We have sanctioned leagues, which I think would suit me better (I don't want to spend my whole weekend playing disc golf, just a couple of hours in the morning or evening), but with things like 5:30 check in, I really don't understand how anyone with a job can play these.

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  #26  
Old 08-03-2020, 04:10 PM
Rastnav Rastnav is offline
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All of this talk and I’m beginning to wonder whether I should have signed for my first tournament. <thought it was for fun><sweating now>

But, to answer the question, I’ve done a little bit of improvement/maintenance on my new home course and when the announced the tournament it seemed like the thing to do. I figure I might see some of the other people who do course improvements out there, get to chat a little maybe, who knows. All appropriately distant , but the plague will end some day and I figure these people could be good reasons to keep playing, have more fun, etc.
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  #27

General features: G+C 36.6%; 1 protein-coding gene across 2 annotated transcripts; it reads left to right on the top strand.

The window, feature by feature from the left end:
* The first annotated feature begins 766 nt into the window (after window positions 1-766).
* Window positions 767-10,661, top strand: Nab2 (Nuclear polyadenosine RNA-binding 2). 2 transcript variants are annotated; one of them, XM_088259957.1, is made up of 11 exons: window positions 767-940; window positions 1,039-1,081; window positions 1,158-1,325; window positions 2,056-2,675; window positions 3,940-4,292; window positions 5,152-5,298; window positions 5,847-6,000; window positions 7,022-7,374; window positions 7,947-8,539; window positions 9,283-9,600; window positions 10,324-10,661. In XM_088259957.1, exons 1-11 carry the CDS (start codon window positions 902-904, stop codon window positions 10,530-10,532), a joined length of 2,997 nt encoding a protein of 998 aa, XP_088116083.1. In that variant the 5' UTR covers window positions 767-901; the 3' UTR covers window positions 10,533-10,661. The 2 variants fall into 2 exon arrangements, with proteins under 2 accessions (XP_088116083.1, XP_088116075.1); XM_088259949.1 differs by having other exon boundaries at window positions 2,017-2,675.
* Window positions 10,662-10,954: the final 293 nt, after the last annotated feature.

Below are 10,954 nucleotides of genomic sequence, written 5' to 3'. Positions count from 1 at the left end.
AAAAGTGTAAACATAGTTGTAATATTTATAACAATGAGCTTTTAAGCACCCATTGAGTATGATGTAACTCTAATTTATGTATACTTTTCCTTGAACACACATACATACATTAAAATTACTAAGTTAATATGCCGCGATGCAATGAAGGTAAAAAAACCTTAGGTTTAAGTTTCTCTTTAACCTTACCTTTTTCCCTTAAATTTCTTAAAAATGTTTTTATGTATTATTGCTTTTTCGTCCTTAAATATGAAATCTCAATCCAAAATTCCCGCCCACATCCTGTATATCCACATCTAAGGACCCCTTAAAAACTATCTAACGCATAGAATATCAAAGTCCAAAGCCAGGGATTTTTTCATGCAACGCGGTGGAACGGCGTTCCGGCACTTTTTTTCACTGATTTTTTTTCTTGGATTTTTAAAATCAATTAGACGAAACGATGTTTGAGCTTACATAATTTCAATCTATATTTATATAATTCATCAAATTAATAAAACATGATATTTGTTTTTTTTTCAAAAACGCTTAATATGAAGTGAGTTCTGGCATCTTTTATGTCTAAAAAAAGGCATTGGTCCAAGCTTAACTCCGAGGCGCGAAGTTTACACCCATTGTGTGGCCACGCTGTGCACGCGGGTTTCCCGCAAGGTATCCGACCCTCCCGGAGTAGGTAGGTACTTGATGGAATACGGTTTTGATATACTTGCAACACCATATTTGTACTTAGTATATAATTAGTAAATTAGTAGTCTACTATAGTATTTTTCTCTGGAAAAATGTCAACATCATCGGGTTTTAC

Old 08-03-2020, 04:24 PM
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All of this talk and Im beginning to wonder whether I should have signed for my first tournament. <thought it was for fun><sweating now>
As bogeynomore said, tournaments aren't everyone's cup of tea. But, quite obviously from the numbers, many people enjoy them. You'll never know if you're one of them, until you try. In the meantime, don't let those who don't discourage you.

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  #28  
Old 08-03-2020, 04:29 PM
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I would definitely suggest playing tournaments. They are a fun experience. Be prepared for a long day or two.